G.M. in Talks to Sell Lordstown Factory to Maker of Electric Vehicles

General Motors is aiming to sell a recently shuttered car factory in Ohio to a maker of electric trucks, news that President Trump touted on Twitter on Wednesday.

G.M. said in a statement that it was in discussions to sell the plant in Lordstown to a new business partly owned by the electric-truck maker, the Workhorse Group, and headed by that company’s founder and former chief executive. Workhorse would use the plant to produce electric pickup trucks.

G.M. said the deal had the potential to bring “significant” production and assembly jobs to the plant. The number, however, would likely be far fewer than the 1,200 who previously worked there given Workhorse’s size and output.

“We remain committed to growing manufacturing jobs in the U.S., including in Ohio, and we see this development as a potential win-win for everyone,” said Mary T. Barra, G.M.’s chairwoman and chief executive, said in the statement. “Workhorse has innovative technologies that could help preserve Lordstown’s more than 50-year tradition of vehicle assembly work.”

Workhorse, a small company based near Cincinnati, makes battery-powered pickup trucks, delivery vans, drones and aircraft. Steve Burns, who founded Workhorse and stepped down as chief executive in February, will lead the business entity that acquires the Lordstown plant.

Hours before G.M. issued its statement, Mr. Trump hailed the news on Twitter.

“GREAT NEWS FOR OHIO! Just spoke to Mary Barra, CEO of General Motors, who informed me that, subject to a UAW agreement etc., GM will be selling their beautiful Lordstown Plant to Workhorse, where they plan to build Electric Trucks,” Mr. Trump said on Twitter, referring to the United Automobile Workers union.

The president added that General Motors planned to invest $700 million elsewhere in Ohio, a figure later confirmed by G.M. The company said the investment would come in three cities — Toledo, Parma and Moraine — creating about 450 manufacturing jobs.

Mr. Trump has criticized the automaker for stopping production the Lordstown plant. In March, he demanded that G.M. reopen the factory or sell it “to a company who will open it up fast!”

During the 2016 election campaign, Mr. Trump promised to increase automotive jobs in the United States. Ohio, a state he carried, has been hit hard by the loss of manufacturing jobs.

In halting the Lordstown plant’s output of the Chevrolet Cruze — G.M. said the factory had been “unallocated” — the company eliminated 1,200 jobs. Some 450 workers had been transferred to other G.M. factories as of last month. Sales of the Cruze have dwindled over the last few years as consumers gravitated away from small cars in favor of trucks and sport utility vehicles. Fiat Chrysler stopped making midsize sedans and small cars in response to trend. G.M. and Ford are making similar changes.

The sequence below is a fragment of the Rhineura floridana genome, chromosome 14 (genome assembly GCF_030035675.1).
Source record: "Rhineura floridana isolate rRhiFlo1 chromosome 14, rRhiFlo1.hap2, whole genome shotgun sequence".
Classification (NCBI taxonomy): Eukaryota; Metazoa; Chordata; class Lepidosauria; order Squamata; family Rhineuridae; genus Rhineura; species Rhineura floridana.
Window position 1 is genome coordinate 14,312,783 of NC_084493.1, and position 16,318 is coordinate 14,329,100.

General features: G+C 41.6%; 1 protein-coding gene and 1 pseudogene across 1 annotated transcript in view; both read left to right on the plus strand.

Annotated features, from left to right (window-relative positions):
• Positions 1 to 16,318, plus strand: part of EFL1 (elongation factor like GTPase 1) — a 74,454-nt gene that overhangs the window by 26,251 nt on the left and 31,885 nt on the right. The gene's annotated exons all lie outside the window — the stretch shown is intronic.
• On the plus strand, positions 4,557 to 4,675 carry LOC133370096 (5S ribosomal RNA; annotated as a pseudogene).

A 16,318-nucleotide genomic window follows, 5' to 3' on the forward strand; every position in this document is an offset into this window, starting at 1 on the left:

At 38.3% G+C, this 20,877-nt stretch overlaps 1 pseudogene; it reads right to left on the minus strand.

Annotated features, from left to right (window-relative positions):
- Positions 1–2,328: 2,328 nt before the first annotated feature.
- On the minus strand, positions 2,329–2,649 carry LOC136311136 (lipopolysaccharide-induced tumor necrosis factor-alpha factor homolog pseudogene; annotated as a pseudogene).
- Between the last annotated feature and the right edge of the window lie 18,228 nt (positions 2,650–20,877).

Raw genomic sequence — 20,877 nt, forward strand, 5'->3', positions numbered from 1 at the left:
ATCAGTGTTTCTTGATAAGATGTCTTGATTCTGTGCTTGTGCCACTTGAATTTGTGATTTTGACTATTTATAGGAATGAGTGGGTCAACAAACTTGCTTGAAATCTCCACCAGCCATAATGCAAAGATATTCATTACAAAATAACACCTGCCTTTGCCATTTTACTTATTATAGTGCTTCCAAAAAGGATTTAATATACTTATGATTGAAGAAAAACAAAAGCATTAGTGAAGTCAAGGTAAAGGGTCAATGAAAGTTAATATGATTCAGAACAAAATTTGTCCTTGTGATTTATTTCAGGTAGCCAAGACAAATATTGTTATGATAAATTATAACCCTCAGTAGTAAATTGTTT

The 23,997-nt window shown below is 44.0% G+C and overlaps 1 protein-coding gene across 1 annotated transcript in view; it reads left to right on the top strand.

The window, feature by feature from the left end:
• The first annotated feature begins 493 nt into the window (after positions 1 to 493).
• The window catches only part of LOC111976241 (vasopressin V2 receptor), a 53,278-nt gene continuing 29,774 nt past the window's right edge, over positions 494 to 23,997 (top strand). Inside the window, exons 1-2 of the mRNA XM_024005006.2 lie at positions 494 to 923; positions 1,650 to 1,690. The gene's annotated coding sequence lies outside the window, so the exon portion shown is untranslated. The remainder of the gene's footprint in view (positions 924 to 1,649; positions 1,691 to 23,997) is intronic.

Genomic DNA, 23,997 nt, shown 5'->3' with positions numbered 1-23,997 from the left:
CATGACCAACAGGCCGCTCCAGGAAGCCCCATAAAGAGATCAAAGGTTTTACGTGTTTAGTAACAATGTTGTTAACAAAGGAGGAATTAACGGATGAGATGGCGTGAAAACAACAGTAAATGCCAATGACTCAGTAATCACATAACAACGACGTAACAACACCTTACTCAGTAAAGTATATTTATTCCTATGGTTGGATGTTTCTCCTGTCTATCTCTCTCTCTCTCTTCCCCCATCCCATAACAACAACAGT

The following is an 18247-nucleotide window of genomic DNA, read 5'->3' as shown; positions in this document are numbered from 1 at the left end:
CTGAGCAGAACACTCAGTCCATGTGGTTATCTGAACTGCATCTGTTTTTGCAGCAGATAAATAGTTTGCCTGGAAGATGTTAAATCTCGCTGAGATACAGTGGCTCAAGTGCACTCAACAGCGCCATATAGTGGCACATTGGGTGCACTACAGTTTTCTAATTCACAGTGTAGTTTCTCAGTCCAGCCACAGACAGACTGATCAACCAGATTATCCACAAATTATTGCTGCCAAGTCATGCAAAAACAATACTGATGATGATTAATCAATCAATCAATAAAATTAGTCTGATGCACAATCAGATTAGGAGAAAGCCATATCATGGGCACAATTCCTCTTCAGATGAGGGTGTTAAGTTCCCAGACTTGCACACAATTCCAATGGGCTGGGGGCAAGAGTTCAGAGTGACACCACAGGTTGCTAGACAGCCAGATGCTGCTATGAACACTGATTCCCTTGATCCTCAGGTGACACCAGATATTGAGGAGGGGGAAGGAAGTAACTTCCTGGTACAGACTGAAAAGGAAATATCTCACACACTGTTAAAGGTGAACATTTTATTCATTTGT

G.M. said it was discussing its Lordstown plans with the U.A.W. The union on Wednesday called on the company to resume operations at the Ohio plant. “General Motors should assign a product to the Lordstown facility and continue operating it,” Terry Dittes, the union’s vice president, said in a statement.

G.M. and the U.A.W. are scheduled to start talks on a new labor contract in July. Automakers have in the past agreed to plant commitments in exchange for cost reductions from the union.

Workhorse is a small company, employing 98 full-time employees and reporting just $364,000 in revenue in the first quarter, according to recent financial reports. The company was founded in 1998 to take over production of delivery vans that G.M. had dropped from its lineup. Workhorse was acquired by Navistar in 2005 and began producing electric vans. Navistar later sold Workhorse to AMP Holding, which changed its name to Workhorse Group after the acquisition.

The company’s customers include UPS and FedEx, and it has several thousand orders for its electric trucks. It is hoping to win a contract to supply delivery vehicles to the United States Postal Service.

But Workhorse has struggled financially while preparing to increase production. In January it borrowed $35 million from a hedge fund, Marathon Asset Management.

Its stock was up about 90 percent on Wednesday afternoon.

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